- Arts and Design
Custom Wall Art from Contact Paper
After getting my place, I found myself wanting to buy a lot of things to cover up empty wall space but wanted to save money and am a very DIY type of person. One day I came across wall stickers while shopping online, I loved the idea! Nothing seemed to fit for the price. I decided to look into making my own.
That was when I rediscovered contact paper. It was never something I had around my house growing up but if I had my room as a teenager would have had a very different look.
Contact paper is very easy to work with. It will be especially fun for those who enjoy stickers.
For your convenience, the back of a typical roll of contact paper is gridded. It makes it a lot easier to cut straight lines and keep your proportions in check when drawing freehand. That is what I did while trying to make an abstract flower.
When tracing your design, I suggest using a pen or pencil with a dull point to prevent leaving imprints on the reverse; for this reason, I prefer markers.
Push pins ruin posters and photos. Dry mounting images on a poster board can get costly. A dry mount also runs the risk of warping and or peeling off the board after a short period of time. Though this is more common with larger images, I encountered this many times while working in an art and frame store. You also see the sides of the foam board if the dry mounted image is not placed into a frame.
Incorporating contact paper as an alternative to taping, pinning, or stapling papers and photos to your wall works great for college students in dorms or people with stricter renting situations.
You can do this in a variety of ways. I like to pick out contact paper which can double as a border for my photos.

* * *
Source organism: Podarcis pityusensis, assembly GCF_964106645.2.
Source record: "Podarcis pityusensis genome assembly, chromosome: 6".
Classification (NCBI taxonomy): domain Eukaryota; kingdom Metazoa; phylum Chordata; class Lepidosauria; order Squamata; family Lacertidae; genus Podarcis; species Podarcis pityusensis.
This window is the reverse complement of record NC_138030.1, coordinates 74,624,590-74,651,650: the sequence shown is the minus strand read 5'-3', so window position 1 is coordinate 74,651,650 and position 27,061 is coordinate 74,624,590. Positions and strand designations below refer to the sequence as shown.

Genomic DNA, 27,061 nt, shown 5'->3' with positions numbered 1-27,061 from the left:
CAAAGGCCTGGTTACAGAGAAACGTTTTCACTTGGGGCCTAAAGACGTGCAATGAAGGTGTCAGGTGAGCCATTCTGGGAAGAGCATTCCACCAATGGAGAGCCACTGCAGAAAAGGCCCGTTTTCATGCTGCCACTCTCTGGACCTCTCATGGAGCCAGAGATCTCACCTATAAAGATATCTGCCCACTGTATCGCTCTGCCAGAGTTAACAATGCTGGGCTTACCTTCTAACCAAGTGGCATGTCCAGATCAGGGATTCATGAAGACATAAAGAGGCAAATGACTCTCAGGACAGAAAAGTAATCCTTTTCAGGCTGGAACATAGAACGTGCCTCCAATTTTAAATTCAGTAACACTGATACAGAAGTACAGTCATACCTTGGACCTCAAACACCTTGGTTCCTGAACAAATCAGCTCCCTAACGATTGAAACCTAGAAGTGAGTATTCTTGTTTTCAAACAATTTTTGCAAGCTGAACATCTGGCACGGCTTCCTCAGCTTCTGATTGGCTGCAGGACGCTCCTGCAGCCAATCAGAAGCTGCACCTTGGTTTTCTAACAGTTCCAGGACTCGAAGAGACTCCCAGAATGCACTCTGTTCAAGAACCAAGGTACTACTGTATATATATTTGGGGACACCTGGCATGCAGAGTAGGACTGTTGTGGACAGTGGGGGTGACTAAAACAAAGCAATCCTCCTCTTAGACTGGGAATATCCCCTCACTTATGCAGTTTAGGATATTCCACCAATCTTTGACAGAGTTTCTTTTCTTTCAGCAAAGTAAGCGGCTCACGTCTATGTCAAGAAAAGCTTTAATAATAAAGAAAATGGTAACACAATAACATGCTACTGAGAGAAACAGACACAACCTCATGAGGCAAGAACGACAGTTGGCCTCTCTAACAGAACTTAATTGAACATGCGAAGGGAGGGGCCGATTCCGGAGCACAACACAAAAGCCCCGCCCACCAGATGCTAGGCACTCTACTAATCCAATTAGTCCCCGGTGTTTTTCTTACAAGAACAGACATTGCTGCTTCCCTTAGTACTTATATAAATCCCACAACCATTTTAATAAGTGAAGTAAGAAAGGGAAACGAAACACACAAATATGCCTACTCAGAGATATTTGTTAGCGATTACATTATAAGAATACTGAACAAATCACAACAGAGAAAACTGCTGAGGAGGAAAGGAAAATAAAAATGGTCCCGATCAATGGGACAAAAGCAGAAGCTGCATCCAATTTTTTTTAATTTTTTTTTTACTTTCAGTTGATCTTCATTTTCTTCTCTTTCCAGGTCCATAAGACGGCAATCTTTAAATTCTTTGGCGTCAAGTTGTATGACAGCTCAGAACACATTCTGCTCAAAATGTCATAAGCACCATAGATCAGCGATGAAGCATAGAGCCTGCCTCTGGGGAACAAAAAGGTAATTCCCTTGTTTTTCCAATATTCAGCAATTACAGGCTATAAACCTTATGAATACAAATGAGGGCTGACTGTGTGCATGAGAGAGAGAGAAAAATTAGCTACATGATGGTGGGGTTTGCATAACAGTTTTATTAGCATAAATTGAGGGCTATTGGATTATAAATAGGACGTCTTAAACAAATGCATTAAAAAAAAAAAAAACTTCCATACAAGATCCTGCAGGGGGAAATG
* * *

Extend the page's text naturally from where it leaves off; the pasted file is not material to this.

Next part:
- Glue or use double sided tape to mount your picture onto the contact paper (I would use an acid-free glue stick to minimize damage if it is something of higher value).
- Once glued, cut the exact image out or add 1/8 of an inch around the perimeter to give a nice framing (the larger the image the thicker I would make the border).
- Decided where to place the image. Done.
This is a damage-free way to post your favorite images on your wall and easily rearrange them if necessary.
There are stencils all over the internet you can print out and use. I decided to have fun cutting out random shapes to rearrange on the wall until I was satisfied with the result. No residue was left after removing a piece, and it did not have trouble sticking a second or third time.
This project is for everyone regardless of artistic level.
Find it on Amazon!
Chalkboard Contact Paper
Create multipurpose chalkboards with commercial chalkboard contact paper (check Amazon).
Here are some ideas:
- Framed chalkboards: Cut a piece of board (mat, cardboard, posterboard etc.) to fit the frame dimensions, stick the contact paper onto a board then mount it into your frame. You now have yourself a custom-made chalkboard.
- Freestyle: Cut the contact paper into a shape you like and stick it next to your desk or on your fridge.
- Teachers can make economically priced individual chalkboards for your students. You can even use it as a day project and have the kids make it themselves.
The contact paper can even be stuck to the top corner of their desk, as a scratchpad for their math problems.
- Create calendars for home or work environments.
- Restaurants can use this to display menus in a variety of ways.
Where to find contact paper?
- Hardware store
- Online stores (check out the Amazon links in this post)
- Craft stores
- Dollar stores (it varies with each store but some carry unique patterns you may not find elsewhere)